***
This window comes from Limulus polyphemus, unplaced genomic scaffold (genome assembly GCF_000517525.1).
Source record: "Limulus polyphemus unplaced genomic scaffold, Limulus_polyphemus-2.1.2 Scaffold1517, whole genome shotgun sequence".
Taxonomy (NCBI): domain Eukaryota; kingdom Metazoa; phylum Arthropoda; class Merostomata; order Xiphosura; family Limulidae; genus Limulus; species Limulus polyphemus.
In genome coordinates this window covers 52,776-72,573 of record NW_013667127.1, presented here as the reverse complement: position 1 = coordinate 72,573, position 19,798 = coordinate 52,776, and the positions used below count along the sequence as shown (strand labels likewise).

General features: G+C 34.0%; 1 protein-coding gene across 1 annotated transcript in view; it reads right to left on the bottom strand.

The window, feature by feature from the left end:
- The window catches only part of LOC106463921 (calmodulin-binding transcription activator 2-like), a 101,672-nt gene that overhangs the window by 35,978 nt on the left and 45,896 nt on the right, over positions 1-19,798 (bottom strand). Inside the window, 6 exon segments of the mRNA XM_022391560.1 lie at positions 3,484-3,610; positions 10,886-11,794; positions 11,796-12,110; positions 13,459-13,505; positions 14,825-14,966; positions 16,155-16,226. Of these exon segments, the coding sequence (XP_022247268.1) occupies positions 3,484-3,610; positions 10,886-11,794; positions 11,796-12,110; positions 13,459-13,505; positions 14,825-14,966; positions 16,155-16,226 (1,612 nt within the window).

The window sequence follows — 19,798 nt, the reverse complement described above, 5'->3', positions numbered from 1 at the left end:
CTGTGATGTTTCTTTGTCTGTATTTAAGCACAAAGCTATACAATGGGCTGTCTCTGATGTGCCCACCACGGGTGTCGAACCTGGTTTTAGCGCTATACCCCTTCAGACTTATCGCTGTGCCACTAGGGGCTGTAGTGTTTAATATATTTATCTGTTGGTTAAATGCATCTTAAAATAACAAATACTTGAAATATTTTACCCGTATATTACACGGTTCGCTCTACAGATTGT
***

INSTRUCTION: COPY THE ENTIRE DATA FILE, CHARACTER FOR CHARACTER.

This window comes from Limulus polyphemus, unplaced genomic scaffold (genome assembly GCF_000517525.1).
Source record: "Limulus polyphemus unplaced genomic scaffold, Limulus_polyphemus-2.1.2 Scaffold1517, whole genome shotgun sequence".
Taxonomy (NCBI): domain Eukaryota; kingdom Metazoa; phylum Arthropoda; class Merostomata; order Xiphosura; family Limulidae; genus Limulus; species Limulus polyphemus.
In genome coordinates this window covers 52,776-72,573 of record NW_013667127.1, presented here as the reverse complement: position 1 = coordinate 72,573, position 19,798 = coordinate 52,776, and the positions used below count along the sequence as shown (strand labels likewise).

General features: G+C 34.0%; 1 protein-coding gene across 1 annotated transcript in view; it reads right to left on the bottom strand.

The window, feature by feature from the left end:
- The window catches only part of LOC106463921 (calmodulin-binding transcription activator 2-like), a 101,672-nt gene that overhangs the window by 35,978 nt on the left and 45,896 nt on the right, over positions 1-19,798 (bottom strand). Inside the window, 6 exon segments of the mRNA XM_022391560.1 lie at positions 3,484-3,610; positions 10,886-11,794; positions 11,796-12,110; positions 13,459-13,505; positions 14,825-14,966; positions 16,155-16,226. Of these exon segments, the coding sequence (XP_022247268.1) occupies positions 3,484-3,610; positions 10,886-11,794; positions 11,796-12,110; positions 13,459-13,505; positions 14,825-14,966; positions 16,155-16,226 (1,612 nt within the window).

The window sequence follows — 19,798 nt, the reverse complement described above, 5'->3', positions numbered from 1 at the left end:
CTGTGATGTTTCTTTGTCTGTATTTAAGCACAAAGCTATACAATGGGCTGTCTCTGATGTGCCCACCACGGGTGTCGAACCTGGTTTTAGCGCTATACCCCTTCAGACTTATCGCTGTGCCACTAGGGGCTGTAGTGTTTAATATATTTATCTGTTGGTTAAATGCATCTTAAAATAACAAATACTTGAAATATTTTACCCGTATATTACACGGTTCGCTCTACAGATTGT